Web Industry: Confidence and Overwhelm

Rachel Andrew
Aug 14, 2015 · 4 min read

Last week I had a chat with Jen Simmons for her podcast The Web Ahead, the episode was published today. We talked about the “everyday developer”. The person who builds sites for clients, perhaps works alone or with a small team. The person who isn’t usually found on stage at a web conference or featured in industry magazines.

Due to supporting users of Perch, our product very much aimed at people who build great sites for clients, I know a lot about the things that a whole range of designers and developers struggle with. We’re being asked to implement things in our product to help them, or we just hear about them when discussing things in support or face to face.

A lot of folk feel overwhelmed right now. Things seem to be changing so quickly. It doesn’t seem enough to be a good designer, or to know HTML and CSS well. Do we need to learn all of those frameworks? Are we “doing it wrong” if we don’t adopt that methodology and toolkit we were told is the way to do things by that big name speaker at the conference we attended?

I don’t think I had really voiced this thought before, however in the conversation I kept coming back to the word confidence.

I’m not the smartest person in the room. I don’t have any qualifications to do what I do. Yet I have confidence to be able to assert my opinions, and also to be happy to say when I don’t have an answer. If you ask me about a technology I’ve not used, I’ll tell you it’s something I’ve not used. I won’t feel bad about that, or as if I’m a lesser developer due to not having used a certain tool.

Where does confidence in your ability come from?

What I have is a strong basis of understanding about how the web works, the basic tenets of the core languages we use, and an understanding of how people use the things we create. Ultimately, if you are building things for the web you are writing HTML, CSS and Javascript. You can use the latest framework, knock yourself out with pre-processors, write your JavaScript using something that isn’t JavaScript but what you send to the browser is HTML, CSS and JavaScript. What the visitors to your site or users of your product interact with is HTML, CSS, JavaScript.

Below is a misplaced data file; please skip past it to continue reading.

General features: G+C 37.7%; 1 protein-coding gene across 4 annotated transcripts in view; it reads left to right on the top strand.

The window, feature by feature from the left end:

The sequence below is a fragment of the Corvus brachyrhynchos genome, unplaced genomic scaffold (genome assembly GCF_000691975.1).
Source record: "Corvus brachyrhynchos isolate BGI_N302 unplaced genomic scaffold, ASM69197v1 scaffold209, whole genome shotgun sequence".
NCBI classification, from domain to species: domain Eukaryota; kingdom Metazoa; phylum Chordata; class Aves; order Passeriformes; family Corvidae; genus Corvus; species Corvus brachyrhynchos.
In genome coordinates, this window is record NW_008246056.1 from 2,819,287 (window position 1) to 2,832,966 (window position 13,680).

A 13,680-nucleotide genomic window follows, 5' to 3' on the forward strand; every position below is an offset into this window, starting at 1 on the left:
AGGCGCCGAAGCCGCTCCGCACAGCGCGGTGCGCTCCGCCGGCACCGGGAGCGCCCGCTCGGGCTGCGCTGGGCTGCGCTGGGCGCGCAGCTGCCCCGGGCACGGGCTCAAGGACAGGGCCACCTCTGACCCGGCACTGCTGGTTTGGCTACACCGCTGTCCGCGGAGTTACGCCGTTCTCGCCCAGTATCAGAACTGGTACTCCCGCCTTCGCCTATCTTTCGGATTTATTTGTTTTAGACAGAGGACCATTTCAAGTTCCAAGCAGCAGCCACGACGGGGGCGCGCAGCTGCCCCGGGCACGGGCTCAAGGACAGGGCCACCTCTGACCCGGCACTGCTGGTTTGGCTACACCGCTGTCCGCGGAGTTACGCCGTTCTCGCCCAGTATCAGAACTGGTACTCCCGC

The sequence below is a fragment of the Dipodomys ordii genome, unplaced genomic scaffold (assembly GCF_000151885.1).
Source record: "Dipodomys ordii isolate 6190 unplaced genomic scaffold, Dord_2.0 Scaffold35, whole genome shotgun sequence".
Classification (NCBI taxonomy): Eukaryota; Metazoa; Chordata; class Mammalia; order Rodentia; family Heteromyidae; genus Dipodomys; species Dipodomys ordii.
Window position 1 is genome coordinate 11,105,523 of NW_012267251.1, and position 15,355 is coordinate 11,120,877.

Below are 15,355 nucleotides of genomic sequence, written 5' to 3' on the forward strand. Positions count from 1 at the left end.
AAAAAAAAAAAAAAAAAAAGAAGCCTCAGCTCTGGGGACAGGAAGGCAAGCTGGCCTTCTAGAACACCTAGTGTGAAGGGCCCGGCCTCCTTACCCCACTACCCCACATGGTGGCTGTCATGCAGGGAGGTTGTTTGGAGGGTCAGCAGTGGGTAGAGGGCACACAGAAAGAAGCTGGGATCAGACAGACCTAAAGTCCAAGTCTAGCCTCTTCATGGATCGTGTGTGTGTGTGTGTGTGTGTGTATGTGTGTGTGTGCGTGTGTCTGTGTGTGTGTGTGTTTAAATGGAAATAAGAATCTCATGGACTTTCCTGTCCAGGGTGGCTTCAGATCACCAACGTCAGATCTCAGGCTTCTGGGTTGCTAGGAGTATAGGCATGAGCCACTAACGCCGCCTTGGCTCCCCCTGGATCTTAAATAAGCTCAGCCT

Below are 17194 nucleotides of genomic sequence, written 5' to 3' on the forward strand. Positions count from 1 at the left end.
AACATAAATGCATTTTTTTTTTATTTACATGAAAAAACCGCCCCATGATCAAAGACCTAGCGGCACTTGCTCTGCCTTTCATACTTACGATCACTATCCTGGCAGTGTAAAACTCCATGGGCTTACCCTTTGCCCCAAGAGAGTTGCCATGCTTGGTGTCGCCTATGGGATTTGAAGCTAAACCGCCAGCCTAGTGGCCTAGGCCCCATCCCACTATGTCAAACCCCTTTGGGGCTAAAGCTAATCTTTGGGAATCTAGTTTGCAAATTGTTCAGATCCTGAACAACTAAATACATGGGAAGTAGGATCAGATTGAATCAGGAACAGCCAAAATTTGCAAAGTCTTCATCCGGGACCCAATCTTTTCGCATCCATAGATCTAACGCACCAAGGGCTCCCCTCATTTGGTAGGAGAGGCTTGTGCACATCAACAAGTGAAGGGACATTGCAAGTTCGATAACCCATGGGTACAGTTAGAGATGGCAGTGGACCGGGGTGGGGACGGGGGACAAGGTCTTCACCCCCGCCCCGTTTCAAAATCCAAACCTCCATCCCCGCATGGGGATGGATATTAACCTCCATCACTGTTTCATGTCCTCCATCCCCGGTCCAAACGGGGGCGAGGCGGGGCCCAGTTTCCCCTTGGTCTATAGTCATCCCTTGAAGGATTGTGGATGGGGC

How you get to the point of delivering HTML, CSS and JavaScript to the browser is just detail. It’s detail that is influenced by a lot of factors. The tools and processes that make sense when a site is delivered and worked on by a huge team are probably overkill for a site built by a solo designer. The decisions you make on languages and process for something you will maintain in-house may be completely different to those sensible to make if the client will be taking on and maintaining the work in future.

Learn your core skills well. Understand HTML and CSS, be able to build a layout without leaning on a framework. Get a solid understanding of how a website actually gets from the server to a browser, an understanding of security and accessibility. These are the basics, the constants. These things change slowly. These things sit underneath all the complexity and the tooling, the CMSs and the noise of thousands of people all trying to make their mark on this industry.

With solid core skills you have a basis to assess the things you are being told. You can build a website. You don’t need some tool to build a website, if you are going to adopt something, it has to do something helpful for you or your clients. Filter the advice, check whether the speaker so passionate about a certain technique, works on projects like yours. Read widely, but don’t feel you have to know everything. Follow people on Twitter who seem to be the known expert in a subject area, they will do a lot of filtering for you. Put time aside, even a little, for learning and pick those things that interest you, or where you feel you could make a big difference to your own workflow.

As you are doing this don’t forget to share what you know. I have confidence in what I know, and much of that has come from teaching other people. As I fill in the gaps in my knowledge to write an article, I learn. When someone with more or different experience leaves a comment, or shares their point of view with me, I learn. And perhaps much of my confidence and lack of fear of this fast-changing web is because I know I can learn. Whatever the next thing is, I’ve got the ability to learn about it. If it’s relevant and when I need it, I’ll learn about it. You can too.


Originally published at rachelandrew.co.uk on August 14, 2015.

Rachel Andrew

Written by

Web developer, writer, speaker, runner. One half of the company behind https://grabaperch.com. I write about business and tech at https://rachelandrew.co.uk.

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